Sunday, December 10, 2006


They LOATHE air travel -- except for themselves of course

A big expansion of Heathrow, including a new runway, will be endorsed by the Government next week after a decision by ministers that the economic benefits vastly outweigh the environmental damage.

BAA, which owns Heathrow, is secretly developing a pollution charging scheme targeted at lorries to overcome the problem of poor air quality around the airport in West London. An internal BAA document states that the best way to resolve the problem of nitrogen dioxide pollution is to reduce the number of older, more polluting lorries passing the airport on the M4 and nearby roads. Lorries emit about 15 times more nitrogen dioxide than cars. BAA believes lorries could be deterred either by road tolls or by penalties for the most polluting trucks.

The new runway would allow an additional 500 flights a day to pass over London and create a new flight path over Acton, Chiswick and Fulham. Up to 700 homes, including eight Grade II listed buildings, would have to be demolished to make way for the runway and a terminal.

Gordon Brown, the Chancellor, has accepted the argument put by Sir Rod Eddington in his report last week on the future of Britain’s transport system, that expansion of Heathrow is crucial to the economy and to maintaining London’s position as Europe’s financial centre. This week’s Pre-Budget Report said: “To avoid the economic consequences of constraining aviation growth, further expansion of UK airport capacity is needed. Heathrow plays a unique role in the UK as a hub airport and demand for capacity already significantly exceeds supply, leading to less competition, greater congestion, reduced choice and higher prices for passengers.”

The report made no mention of Stansted, which the Government had promised, in its aviation White Paper of December 2003, would receive a new runway before Heathrow. Next week’s progress report on the White Paper will continue to support a second runway at Stansted but the Government no longer believes Heathrow should have to wait for the Essex airport to be expanded. None of the leading airlines support BAA’s plans for a new runway at Stansted. Ferrovial, the Spanish company which recently bought BAA, agrees with British Airways that the priority should be expanding Heathrow because demand for flights is far greater there.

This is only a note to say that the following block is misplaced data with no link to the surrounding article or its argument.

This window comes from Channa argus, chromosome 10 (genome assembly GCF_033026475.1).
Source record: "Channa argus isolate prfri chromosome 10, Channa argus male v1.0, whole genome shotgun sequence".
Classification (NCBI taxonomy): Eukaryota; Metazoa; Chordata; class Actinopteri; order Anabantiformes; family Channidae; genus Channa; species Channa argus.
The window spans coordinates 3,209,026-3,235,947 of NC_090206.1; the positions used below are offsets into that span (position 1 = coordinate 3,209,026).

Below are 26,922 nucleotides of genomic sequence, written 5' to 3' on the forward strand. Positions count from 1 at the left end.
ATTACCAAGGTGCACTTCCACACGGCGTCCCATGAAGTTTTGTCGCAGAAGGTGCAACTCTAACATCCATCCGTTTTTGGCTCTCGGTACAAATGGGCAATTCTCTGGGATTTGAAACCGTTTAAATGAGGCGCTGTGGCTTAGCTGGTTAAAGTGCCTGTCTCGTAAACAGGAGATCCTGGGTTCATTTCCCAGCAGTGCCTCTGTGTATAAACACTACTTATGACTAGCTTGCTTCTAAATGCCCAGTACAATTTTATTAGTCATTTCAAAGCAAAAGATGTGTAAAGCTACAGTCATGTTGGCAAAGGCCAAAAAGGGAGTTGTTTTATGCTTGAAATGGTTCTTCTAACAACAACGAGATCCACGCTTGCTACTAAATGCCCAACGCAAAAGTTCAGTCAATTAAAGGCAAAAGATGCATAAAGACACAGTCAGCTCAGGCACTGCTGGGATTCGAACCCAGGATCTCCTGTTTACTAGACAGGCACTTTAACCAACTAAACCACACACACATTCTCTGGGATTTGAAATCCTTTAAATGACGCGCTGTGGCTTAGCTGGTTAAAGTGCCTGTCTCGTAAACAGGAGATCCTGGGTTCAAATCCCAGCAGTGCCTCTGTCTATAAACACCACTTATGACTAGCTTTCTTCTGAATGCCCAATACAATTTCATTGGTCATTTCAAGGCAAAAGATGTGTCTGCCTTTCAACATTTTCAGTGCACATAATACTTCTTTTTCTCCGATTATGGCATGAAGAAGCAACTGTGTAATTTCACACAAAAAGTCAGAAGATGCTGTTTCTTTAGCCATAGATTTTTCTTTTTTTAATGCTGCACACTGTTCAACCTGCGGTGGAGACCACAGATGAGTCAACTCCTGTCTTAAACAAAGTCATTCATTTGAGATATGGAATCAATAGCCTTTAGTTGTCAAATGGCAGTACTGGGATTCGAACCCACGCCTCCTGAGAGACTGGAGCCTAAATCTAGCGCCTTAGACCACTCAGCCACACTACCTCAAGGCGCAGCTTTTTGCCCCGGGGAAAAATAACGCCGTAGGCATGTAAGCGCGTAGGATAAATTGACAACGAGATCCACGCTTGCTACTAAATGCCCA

The Department for Transport has been monitoring air pollution levels around Heathrow and is confident they can be reduced to comply with European limits by the time a third runway opens. BAA hopes to submit a planning application for a third runway at Heathrow in 2008 and to open it by 2017. A BAA source said: “We are completely committed to expanding Heathrow.”

Ministers are also keen to allow more take-offs and landings on the existing two runways while the third runway goes through the planning process. A consultation paper will be published in the new year proposing the ending of runway alternation, which gives residents under the flight path respite from aircraft noise for half the day. The two runways could accommodate an extra 60,000 flights a year if each was used for take-offs and landings throughout the day.

John Stewart, chairman of ClearSkies, which opposes the expansion of Heathrow, said: “The Government is gearing up to allow a new runway at Heathrow before Stansted but they won’t be honest about it. “There will be the mother of all battles over Heathrow because the environmental movement sees it as a cause celebre. It will be the Newbury bypass of the skies.” In October 40 people living near Heathrow attended training sessions on direct action techniques. One idea is for a convoy of cars to stop inside the road tunnels under the northern runway, causing chaos for people trying to reach the terminals.


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